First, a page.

Want better police service on the Hilltop? Call 9-1-1
"Call, call, call, call."
Liz Style, New Site Development for the Mayor's Office, made that comment at the January 31 meeting of the Allentown Community Development Corporation when she was advising neighborhood residents to call 911 to report crimes.
She was reinforcing comments made by Zone 3 Police Commander Larry Ross, another guest speaker that night.
He said there were 13 such calls made in Allentown during December. Crimes reported included two stolen cars, three strong-arm robberies, two aggravated assaults and six retail thefts.
"I want to push home this point," Mr. Ross said. "We know there's more activity. We need more crime statistics to be able to get more help, to go to the federal government to get more police officers."
He added that the citizens reporting should be as descriptive as possible. "If two guys are beating each other up, say that. Don't say there's a disturbance." He said the 911 Center prioritizes the calls and "a disturbance call would be pushed down the list."
"There's real crime on the Hilltop," Judy Hackel, ACDC president, said. "People just don't call the police any more. They accept the quality of life deteriorating." She said her friends on the South Side, who report crime more often, "realize what it takes to get more services."
One lady in the audience joked that it was all her fault that there weren't that many calls. "I was away for two weeks."
Mr. Ross said he wanted to ease residents' minds regarding the shift of police officers over to the West End police station. "We still have enough guys to get up here," he said.
Mrs. Hackel's husband Joe asked the commander about what he described as "moveable crime," such as a drug deal quickly transacted between two cars that quickly relocate. Mr. Ross told him to report a description anyway. "There may be a police car just around the corner." He said he knew officers "who would love to grab those guys."
Mrs. Hackel and Mr. Ross encouraged attendance by residents at the Zone 3 Public Safety Meetings, held at 7 p.m. on the third Wednesdays at the Banksville Park Shelter House. Subjects of discussion could include gang awareness, citizen police academies and citizen patrols. "Whatever you need, let me know," he said.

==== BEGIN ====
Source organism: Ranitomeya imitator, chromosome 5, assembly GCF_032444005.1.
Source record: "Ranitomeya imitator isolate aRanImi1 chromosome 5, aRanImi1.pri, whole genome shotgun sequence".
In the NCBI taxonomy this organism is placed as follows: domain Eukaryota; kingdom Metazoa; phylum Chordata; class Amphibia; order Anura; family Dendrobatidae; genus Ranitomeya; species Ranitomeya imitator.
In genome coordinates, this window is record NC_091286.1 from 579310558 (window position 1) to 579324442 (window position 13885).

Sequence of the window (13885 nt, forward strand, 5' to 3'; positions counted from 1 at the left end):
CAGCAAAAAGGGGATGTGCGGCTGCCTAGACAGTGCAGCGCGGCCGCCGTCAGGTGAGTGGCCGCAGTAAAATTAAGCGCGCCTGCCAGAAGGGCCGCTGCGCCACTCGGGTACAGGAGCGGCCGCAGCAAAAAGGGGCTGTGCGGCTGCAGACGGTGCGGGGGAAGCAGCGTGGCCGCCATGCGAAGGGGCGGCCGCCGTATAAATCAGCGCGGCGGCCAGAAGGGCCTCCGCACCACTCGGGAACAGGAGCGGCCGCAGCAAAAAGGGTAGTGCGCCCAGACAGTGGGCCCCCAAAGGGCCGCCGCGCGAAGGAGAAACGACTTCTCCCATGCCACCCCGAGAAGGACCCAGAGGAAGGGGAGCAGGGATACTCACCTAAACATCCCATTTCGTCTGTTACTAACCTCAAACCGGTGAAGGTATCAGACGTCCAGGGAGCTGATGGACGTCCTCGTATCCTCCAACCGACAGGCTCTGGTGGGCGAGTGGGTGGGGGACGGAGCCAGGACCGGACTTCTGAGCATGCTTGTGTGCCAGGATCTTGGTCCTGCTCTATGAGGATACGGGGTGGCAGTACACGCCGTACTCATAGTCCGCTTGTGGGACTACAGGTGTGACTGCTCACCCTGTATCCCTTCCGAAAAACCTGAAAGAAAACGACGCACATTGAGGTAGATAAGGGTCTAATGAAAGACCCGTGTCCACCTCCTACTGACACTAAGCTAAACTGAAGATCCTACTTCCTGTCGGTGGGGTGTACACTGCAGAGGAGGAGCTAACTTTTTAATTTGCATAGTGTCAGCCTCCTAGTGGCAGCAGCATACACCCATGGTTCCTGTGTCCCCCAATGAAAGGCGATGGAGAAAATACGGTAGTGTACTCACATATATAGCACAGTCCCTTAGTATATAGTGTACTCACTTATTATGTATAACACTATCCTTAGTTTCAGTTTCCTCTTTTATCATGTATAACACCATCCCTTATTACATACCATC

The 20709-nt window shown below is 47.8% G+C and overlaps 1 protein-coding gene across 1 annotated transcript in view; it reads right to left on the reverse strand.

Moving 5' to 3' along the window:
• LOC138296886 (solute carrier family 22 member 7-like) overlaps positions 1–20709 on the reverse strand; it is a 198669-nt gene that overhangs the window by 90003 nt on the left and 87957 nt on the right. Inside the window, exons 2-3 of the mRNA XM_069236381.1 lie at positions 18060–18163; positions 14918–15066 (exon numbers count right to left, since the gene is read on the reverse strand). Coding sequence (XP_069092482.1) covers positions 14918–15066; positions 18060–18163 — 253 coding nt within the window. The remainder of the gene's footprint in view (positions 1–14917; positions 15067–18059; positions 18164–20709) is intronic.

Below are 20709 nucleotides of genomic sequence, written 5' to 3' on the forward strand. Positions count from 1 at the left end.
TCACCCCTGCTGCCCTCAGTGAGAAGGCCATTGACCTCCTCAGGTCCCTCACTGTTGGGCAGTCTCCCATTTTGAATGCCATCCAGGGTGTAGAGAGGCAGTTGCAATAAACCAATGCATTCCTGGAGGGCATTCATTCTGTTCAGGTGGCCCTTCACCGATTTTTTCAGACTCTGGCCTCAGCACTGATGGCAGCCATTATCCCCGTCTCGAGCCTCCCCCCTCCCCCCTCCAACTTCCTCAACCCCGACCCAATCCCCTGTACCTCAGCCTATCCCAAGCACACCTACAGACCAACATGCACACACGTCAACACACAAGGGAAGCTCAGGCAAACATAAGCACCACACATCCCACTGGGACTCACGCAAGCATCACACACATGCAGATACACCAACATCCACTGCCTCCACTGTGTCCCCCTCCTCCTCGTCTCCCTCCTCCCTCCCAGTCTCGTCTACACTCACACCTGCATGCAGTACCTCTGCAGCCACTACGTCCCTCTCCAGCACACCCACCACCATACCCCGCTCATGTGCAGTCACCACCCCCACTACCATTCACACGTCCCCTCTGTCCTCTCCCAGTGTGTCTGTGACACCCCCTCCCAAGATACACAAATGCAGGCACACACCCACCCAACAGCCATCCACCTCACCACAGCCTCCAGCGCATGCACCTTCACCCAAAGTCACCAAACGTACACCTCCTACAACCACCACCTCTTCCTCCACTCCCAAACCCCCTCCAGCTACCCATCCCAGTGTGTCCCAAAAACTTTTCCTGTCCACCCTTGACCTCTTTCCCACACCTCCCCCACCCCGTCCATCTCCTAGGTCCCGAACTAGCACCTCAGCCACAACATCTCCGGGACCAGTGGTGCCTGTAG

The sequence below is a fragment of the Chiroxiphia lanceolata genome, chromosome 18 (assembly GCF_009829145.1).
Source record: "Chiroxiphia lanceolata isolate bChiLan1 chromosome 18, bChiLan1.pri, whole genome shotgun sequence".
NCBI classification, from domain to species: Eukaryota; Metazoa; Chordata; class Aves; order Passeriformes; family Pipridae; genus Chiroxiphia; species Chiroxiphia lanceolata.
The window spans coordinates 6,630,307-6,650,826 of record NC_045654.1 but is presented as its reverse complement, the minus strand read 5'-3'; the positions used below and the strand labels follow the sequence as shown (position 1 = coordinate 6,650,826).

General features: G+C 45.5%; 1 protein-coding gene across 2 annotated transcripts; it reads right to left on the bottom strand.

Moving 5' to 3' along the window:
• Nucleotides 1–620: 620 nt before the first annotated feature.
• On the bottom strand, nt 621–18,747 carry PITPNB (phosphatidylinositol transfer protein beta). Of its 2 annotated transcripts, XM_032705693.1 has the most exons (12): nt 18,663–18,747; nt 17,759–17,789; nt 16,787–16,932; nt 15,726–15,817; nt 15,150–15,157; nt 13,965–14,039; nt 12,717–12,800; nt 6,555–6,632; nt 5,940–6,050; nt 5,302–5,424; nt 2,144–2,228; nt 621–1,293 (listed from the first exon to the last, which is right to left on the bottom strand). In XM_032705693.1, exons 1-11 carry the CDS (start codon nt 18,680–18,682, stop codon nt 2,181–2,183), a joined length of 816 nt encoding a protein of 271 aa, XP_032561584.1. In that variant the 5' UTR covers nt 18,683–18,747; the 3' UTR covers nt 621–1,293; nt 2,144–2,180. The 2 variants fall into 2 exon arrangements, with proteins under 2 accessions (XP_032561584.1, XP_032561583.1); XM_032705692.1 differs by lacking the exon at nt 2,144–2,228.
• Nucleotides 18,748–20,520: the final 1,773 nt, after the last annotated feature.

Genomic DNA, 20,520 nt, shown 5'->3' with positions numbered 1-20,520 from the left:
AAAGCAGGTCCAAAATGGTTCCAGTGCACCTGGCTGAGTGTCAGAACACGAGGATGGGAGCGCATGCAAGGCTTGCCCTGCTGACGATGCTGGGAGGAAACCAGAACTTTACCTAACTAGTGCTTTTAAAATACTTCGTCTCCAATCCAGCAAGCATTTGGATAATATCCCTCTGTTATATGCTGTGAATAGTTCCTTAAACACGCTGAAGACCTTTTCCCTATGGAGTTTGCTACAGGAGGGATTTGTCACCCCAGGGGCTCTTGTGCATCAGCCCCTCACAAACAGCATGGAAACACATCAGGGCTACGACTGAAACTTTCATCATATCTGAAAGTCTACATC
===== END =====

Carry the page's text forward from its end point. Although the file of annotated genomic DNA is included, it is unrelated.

Ms. Style talked about the South Pittsburgh Hilltop Steering Committee, which meets at 7 p.m. on the fourth Wednesdays in the basement of St. John Vianney Parish Center, 823 Climax Street (the same meeting place for ACDC). The group hopes to bring Hilltop residents together from 10 neighborhoods to discuss crime and other issues and to apply for Weed and Seed grant money "to weed out crime."
A resident told her about problems with a vacant home on Manton Way with an excess of garbage, glass and furniture on the street. He said he and two other residents have reported it to the mayor's 311 hotline a total of 24 times but nothing has been done. He said he had 30 visitors at Christmas and 14 asked about the vacant house. Ms. Style said she would investigate the matter for him and that there might be some impending action that he was unaware of.
Ms. Style distributed handouts about the Pittsburgh Promise, which makes scholarship money available for qualifying seniors graduating from the Pittsburgh Public Schools. One requirement is a 2.0 QPA for the class of 2008. The requirement for the class of 2009 will be a 2.5 QPA.
Students can find out more about the Pittsburgh Promise by asking at their high school or checking out the website: http://www.pittsburghpromise.com. Another handout from Ms. Style concerned an event 7:30 to 11 p.m. Feb. 14 at Schenley Park Ice Rink, with two- for-one admission, called Valentines on Ice. For more information, call 412 255-2493.
Mrs. Hackel said the ACDC has been awarded two grants. One, a 2008 planning year grant, from the Urban Redevelopment Authority, is for $5,000 to hire a consultant to make preparations to enter the Mainstreets Pittsburgh program. The other, a $5,000 service grant, from the Forbes Fund in cooperation with the Pittsburgh Partnership for Neighborhood Development, is to help the group work with other Hilltop organizations and to hire a consultant to identify and to advise on cooperation in solving problems on the Hilltop.
She announced guest speakers for coming ACDC meetings: District Magisterial Judge Richard King on Feb. 28 and State Rep. Jake Wheatley on Mar. 27.
"I have become friends with the speakers," she said.
She said she spent much of her time trying to improve Allentown. "I have a passion for this neighborhood," Mrs. Hackel said.